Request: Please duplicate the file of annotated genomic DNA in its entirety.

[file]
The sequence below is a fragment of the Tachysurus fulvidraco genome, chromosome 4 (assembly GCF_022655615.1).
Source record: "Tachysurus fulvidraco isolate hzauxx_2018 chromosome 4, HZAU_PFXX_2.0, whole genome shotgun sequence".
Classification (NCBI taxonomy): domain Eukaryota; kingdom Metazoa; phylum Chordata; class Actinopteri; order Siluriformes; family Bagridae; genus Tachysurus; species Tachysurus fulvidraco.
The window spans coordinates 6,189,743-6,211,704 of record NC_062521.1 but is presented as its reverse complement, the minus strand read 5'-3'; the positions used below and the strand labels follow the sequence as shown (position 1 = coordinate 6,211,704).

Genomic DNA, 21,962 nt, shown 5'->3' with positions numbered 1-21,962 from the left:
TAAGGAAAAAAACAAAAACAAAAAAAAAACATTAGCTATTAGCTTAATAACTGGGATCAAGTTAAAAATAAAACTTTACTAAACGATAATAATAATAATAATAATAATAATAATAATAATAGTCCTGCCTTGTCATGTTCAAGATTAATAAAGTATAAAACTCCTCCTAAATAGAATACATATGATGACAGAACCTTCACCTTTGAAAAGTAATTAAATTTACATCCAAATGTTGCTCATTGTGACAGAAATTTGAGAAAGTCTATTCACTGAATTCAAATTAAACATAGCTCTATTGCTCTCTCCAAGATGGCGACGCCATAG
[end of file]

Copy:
The sequence below is a fragment of the Tachysurus fulvidraco genome, chromosome 4 (assembly GCF_022655615.1).
Source record: "Tachysurus fulvidraco isolate hzauxx_2018 chromosome 4, HZAU_PFXX_2.0, whole genome shotgun sequence".
Classification (NCBI taxonomy): domain Eukaryota; kingdom Metazoa; phylum Chordata; class Actinopteri; order Siluriformes; family Bagridae; genus Tachysurus; species Tachysurus fulvidraco.
The window spans coordinates 6,189,743-6,211,704 of record NC_062521.1 but is presented as its reverse complement, the minus strand read 5'-3'; the positions used below and the strand labels follow the sequence as shown (position 1 = coordinate 6,211,704).

Genomic DNA, 21,962 nt, shown 5'->3' with positions numbered 1-21,962 from the left:
TAAGGAAAAAAACAAAAACAAAAAAAAAACATTAGCTATTAGCTTAATAACTGGGATCAAGTTAAAAATAAAACTTTACTAAACGATAATAATAATAATAATAATAATAATAATAATAATAGTCCTGCCTTGTCATGTTCAAGATTAATAAAGTATAAAACTCCTCCTAAATAGAATACATATGATGACAGAACCTTCACCTTTGAAAAGTAATTAAATTTACATCCAAATGTTGCTCATTGTGACAGAAATTTGAGAAAGTCTATTCACTGAATTCAAATTAAACATAGCTCTATTGCTCTCTCCAAGATGGCGACGCCATAG